Put Down the Expectations

Post to Twitter

My word for the year was authenticity. And right now, being authentic means admitting to myself (and ya’ll) my expectations set me up for a dark dive into struggle.  See, buying your dream farmhouse with dreams to fix it up is very different from living in said dream farmhouse in need of fixing up. Pinterest boards full of Farmhouse decor are exciting, but ants covering your counters and bathrooms not working are not. I have spent hours aimlessly wandering or doing nothing because I am so overwhelmed by it all. Perhaps though the aimless wandering gave me ample time for much needed soul-searching. I realized in all this expectations can set you up for massive disappointment. Reality is often different from what we picture or what we see on other’s newsfeeds and Pinterest boards. And when your expectations and reality clash, it can all come crashing down.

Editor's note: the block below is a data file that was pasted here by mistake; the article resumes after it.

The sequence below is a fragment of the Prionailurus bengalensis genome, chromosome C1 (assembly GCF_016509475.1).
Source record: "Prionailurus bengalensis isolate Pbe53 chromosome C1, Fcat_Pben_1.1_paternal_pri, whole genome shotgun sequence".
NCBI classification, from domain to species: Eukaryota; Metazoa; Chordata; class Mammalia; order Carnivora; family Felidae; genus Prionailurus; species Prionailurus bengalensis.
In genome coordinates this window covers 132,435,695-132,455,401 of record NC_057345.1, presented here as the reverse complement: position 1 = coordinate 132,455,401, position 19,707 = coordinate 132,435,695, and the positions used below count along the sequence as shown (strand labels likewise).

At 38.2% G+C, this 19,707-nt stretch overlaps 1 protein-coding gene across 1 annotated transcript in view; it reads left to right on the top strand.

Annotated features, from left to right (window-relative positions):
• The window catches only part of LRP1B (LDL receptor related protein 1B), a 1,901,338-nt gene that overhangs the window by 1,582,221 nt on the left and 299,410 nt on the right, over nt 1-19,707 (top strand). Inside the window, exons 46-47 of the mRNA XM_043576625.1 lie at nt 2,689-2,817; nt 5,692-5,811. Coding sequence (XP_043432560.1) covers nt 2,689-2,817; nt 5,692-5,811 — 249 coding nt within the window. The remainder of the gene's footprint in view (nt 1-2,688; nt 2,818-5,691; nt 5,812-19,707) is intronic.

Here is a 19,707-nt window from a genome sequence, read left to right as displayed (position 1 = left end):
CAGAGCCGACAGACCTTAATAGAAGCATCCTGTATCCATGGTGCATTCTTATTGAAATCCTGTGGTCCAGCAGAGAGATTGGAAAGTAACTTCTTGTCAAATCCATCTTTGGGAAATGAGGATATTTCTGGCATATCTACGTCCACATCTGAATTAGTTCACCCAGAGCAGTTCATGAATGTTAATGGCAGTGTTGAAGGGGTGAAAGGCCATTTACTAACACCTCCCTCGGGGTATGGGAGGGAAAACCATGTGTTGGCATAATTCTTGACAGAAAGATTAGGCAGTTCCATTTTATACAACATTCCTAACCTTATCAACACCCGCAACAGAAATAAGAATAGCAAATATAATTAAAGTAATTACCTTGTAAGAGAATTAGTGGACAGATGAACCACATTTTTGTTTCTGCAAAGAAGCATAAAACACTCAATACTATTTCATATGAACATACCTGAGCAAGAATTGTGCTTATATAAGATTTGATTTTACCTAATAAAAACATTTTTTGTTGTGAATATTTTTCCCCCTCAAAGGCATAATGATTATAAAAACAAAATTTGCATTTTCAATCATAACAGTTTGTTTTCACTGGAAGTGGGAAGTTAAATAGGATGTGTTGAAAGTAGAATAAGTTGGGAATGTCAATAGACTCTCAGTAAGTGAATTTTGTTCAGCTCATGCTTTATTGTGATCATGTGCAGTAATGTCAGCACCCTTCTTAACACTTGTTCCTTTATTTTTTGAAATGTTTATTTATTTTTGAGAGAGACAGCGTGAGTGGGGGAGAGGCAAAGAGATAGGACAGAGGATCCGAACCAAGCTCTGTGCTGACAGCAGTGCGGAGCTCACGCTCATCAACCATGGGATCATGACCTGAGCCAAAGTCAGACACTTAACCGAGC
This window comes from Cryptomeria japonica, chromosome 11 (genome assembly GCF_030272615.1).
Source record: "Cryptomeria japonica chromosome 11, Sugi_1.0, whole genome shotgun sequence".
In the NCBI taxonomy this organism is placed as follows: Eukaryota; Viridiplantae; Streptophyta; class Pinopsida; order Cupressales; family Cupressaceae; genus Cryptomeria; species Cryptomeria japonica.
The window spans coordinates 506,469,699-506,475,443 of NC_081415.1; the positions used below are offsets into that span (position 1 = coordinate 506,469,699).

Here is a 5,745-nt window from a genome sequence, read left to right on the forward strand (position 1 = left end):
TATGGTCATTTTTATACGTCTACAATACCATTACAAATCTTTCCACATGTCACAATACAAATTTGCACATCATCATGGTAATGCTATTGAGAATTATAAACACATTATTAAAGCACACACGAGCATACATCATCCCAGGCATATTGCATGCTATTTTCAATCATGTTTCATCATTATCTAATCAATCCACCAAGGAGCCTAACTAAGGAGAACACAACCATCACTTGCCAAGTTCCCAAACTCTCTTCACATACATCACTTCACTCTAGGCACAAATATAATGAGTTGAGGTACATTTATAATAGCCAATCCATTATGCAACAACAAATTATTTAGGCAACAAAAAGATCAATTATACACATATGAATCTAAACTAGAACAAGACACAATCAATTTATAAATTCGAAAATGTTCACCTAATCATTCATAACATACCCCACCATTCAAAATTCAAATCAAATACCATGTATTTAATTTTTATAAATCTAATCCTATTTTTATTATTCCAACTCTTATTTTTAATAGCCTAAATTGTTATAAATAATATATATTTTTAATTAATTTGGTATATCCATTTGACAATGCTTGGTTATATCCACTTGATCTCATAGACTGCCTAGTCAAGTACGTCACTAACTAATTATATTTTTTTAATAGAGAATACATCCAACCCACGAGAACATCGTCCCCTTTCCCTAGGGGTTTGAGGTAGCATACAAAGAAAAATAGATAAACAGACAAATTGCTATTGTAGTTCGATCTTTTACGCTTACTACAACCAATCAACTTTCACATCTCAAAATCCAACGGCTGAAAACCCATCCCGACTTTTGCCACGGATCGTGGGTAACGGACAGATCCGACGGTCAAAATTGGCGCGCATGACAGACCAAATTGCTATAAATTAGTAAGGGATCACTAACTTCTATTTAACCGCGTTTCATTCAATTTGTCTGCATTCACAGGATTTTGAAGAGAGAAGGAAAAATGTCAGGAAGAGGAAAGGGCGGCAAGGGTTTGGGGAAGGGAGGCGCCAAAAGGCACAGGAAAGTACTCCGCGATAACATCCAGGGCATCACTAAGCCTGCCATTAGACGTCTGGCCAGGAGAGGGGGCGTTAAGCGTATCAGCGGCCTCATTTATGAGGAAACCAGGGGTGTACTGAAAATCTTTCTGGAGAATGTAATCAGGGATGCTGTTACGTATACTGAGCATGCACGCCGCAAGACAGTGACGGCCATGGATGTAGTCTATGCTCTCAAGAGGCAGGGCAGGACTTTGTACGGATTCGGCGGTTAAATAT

As I have sorted through these feelings and tried to get to the core of it all, I realized so much of it comes from wanting the finished product without the hard work. It’s wanting to post a perfect picture of your pristine kitchen when the reality is three days of dirty dishes, unpacked boxes, and ants. It’s feeling like you need to fit into society’s version of acceptable instead of giving yourself grace because you just moved, have a toddler, and between you and your husband work outside your house 100+ hours a week. It’s carrying it all on your own when we were never called to those burdens. So here are three things I am working on as I reset my priorities and put my soul-searching into action.

 

  1. Accept help. Seriously, unpacking is the worst. But when your mother-in-law offers to help you unpack the rest of your kitchen, take her up on the offer. No one is going to take away your super mom status because you couldn’t do it all by yourself.  This has been really hard for me because I tend to be pretty independent, but I have had to admit I can’t do it all. I am still working on asking for help from others, but baby steps.